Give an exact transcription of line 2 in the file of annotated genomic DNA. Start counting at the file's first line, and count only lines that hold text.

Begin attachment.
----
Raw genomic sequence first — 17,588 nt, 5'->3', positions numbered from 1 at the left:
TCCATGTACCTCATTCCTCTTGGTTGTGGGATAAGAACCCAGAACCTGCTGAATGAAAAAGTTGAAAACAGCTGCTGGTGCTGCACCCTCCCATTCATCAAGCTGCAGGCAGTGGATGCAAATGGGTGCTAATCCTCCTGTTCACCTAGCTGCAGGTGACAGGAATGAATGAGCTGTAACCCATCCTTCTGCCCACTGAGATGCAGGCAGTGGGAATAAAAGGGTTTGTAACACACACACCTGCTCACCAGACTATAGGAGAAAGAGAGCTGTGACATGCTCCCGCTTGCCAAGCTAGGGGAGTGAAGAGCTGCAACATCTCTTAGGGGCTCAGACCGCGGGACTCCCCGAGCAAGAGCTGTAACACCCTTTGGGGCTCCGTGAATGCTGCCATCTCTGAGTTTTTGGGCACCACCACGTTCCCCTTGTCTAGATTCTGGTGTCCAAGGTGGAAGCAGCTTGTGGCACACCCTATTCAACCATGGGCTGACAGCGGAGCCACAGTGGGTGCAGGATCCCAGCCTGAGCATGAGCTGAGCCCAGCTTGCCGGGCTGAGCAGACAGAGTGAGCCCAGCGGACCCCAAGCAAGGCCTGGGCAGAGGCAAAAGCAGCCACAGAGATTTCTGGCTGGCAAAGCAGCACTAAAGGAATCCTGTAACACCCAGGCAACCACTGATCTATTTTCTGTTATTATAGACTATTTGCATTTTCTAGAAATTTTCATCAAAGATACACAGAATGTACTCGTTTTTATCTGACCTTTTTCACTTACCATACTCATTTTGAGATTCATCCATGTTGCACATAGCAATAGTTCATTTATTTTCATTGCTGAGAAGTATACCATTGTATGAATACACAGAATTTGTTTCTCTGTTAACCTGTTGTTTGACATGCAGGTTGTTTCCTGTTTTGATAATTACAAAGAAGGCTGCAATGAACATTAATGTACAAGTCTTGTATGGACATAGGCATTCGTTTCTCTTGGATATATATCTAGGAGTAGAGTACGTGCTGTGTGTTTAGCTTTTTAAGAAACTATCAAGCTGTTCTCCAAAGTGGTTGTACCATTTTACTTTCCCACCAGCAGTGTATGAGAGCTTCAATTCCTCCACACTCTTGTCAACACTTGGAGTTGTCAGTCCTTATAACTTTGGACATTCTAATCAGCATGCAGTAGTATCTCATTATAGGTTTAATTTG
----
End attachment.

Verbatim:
TCCATGTACCTCATTCCTCTTGGTTGTGGGATAAGAACCCAGAACCTGCTGAATGAAAAAGTTGAAAACAGCTGCTGGTGCTGCACCCTCCCATTCATCAAGCTGCAGGCAGTGGATGCAAATGGGTGCTAATCCTCCTGTTCACCTAGCTGCAGGTGACAGGAATGAATGAGCTGTAACCCATCCTTCTGCCCACTGAGATGCAGGCAGTGGGAATAAAAGGGTTTGTAACACACACACCTGCTCACCAGACTATAGGAGAAAGAGAGCTGTGACATGCTCCCGCTTGCCAAGCTAGGGGAGTGAAGAGCTGCAACATCTCTTAGGGGCTCAGACCGCGGGACTCCCCGAGCAAGAGCTGTAACACCCTTTGGGGCTCCGTGAATGCTGCCATCTCTGAGTTTTTGGGCACCACCACGTTCCCCTTGTCTAGATTCTGGTGTCCAAGGTGGAAGCAGCTTGTGGCACACCCTATTCAACCATGGGCTGACAGCGGAGCCACAGTGGGTGCAGGATCCCAGCCTGAGCATGAGCTGAGCCCAGCTTGCCGGGCTGAGCAGACAGAGTGAGCCCAGCGGACCCCAAGCAAGGCCTGGGCAGAGGCAAAAGCAGCCACAGAGATTTCTGGCTGGCAAAGCAGCACTAAAGGAATCCTGTAACACCCAGGCAACCACTGATCTATTTTCTGTTATTATAGACTATTTGCATTTTCTAGAAATTTTCATCAAAGATACACAGAATGTACTCGTTTTTATCTGACCTTTTTCACTTACCATACTCATTTTGAGATTCATCCATGTTGCACATAGCAATAGTTCATTTATTTTCATTGCTGAGAAGTATACCATTGTATGAATACACAGAATTTGTTTCTCTGTTAACCTGTTGTTTGACATGCAGGTTGTTTCCTGTTTTGATAATTACAAAGAAGGCTGCAATGAACATTAATGTACAAGTCTTGTATGGACATAGGCATTCGTTTCTCTTGGATATATATCTAGGAGTAGAGTACGTGCTGTGTGTTTAGCTTTTTAAGAAACTATCAAGCTGTTCTCCAAAGTGGTTGTACCATTTTACTTTCCCACCAGCAGTGTATGAGAGCTTCAATTCCTCCACACTCTTGTCAACACTTGGAGTTGTCAGTCCTTATAACTTTGGACATTCTAATCAGCATGCAGTAGTATCTCATTATAGGTTTAATTTG